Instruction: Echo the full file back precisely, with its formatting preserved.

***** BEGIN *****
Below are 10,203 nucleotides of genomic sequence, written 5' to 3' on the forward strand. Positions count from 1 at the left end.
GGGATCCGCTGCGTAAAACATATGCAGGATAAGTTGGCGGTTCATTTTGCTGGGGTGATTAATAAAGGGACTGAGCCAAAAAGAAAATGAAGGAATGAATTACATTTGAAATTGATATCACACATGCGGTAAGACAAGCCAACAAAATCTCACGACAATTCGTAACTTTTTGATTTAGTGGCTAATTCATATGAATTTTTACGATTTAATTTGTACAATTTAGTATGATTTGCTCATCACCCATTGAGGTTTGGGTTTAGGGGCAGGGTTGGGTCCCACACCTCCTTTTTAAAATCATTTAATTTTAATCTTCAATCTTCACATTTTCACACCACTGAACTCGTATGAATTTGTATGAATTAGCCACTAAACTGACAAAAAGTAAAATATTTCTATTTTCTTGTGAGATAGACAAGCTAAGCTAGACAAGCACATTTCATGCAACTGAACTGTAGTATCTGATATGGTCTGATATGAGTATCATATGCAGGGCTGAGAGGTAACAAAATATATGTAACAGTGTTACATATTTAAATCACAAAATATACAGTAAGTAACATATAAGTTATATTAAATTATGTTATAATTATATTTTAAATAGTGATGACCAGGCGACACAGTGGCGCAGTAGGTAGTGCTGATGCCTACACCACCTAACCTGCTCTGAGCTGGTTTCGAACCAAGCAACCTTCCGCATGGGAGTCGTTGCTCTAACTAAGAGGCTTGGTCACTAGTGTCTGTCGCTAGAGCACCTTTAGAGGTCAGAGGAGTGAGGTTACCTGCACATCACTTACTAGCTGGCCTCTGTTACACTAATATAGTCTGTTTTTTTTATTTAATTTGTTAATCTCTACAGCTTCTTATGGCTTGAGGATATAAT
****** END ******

Below are 10,203 nucleotides of genomic sequence, written 5' to 3' on the forward strand. Positions count from 1 at the left end.
GGGATCCGCTGCGTAAAACATATGCAGGATAAGTTGGCGGTTCATTTTGCTGGGGTGATTAATAAAGGGACTGAGCCAAAAAGAAAATGAAGGAATGAATTACATTTGAAATTGATATCACACATGCGGTAAGACAAGCCAACAAAATCTCACGACAATTCGTAACTTTTTGATTTAGTGGCTAATTCATATGAATTTTTACGATTTAATTTGTACAATTTAGTATGATTTGCTCATCACCCATTGAGGTTTGGGTTTAGGGGCAGGGTTGGGTCCCACACCTCCTTTTTAAAATCATTTAATTTTAATCTTCAATCTTCACATTTTCACACCACTGAACTCGTATGAATTTGTATGAATTAGCCACTAAACTGACAAAAAGTAAAATATTTCTATTTTCTTGTGAGATAGACAAGCTAAGCTAGACAAGCACATTTCATGCAACTGAACTGTAGTATCTGATATGGTCTGATATGAGTATCATATGCAGGGCTGAGAGGTAACAAAATATATGTAACAGTGTTACATATTTAAATCACAAAATATACAGTAAGTAACATATAAGTTATATTAAATTATGTTATAATTATATTTTAAATAGTGATGACCAGGCGACACAGTGGCGCAGTAGGTAGTGCTGATGCCTACACCACCTAACCTGCTCTGAGCTGGTTTCGAACCAAGCAACCTTCCGCATGGGAGTCGTTGCTCTAACTAAGAGGCTTGGTCACTAGTGTCTGTCGCTAGAGCACCTTTAGAGGTCAGAGGAGTGAGGTTACCTGCACATCACTTACTAGCTGGCCTCTGTTACACTAATATAGTCTGTTTTTTTTATTTAATTTGTTAATCTCTACAGCTTCTTATGGCTTGAGGATATAAT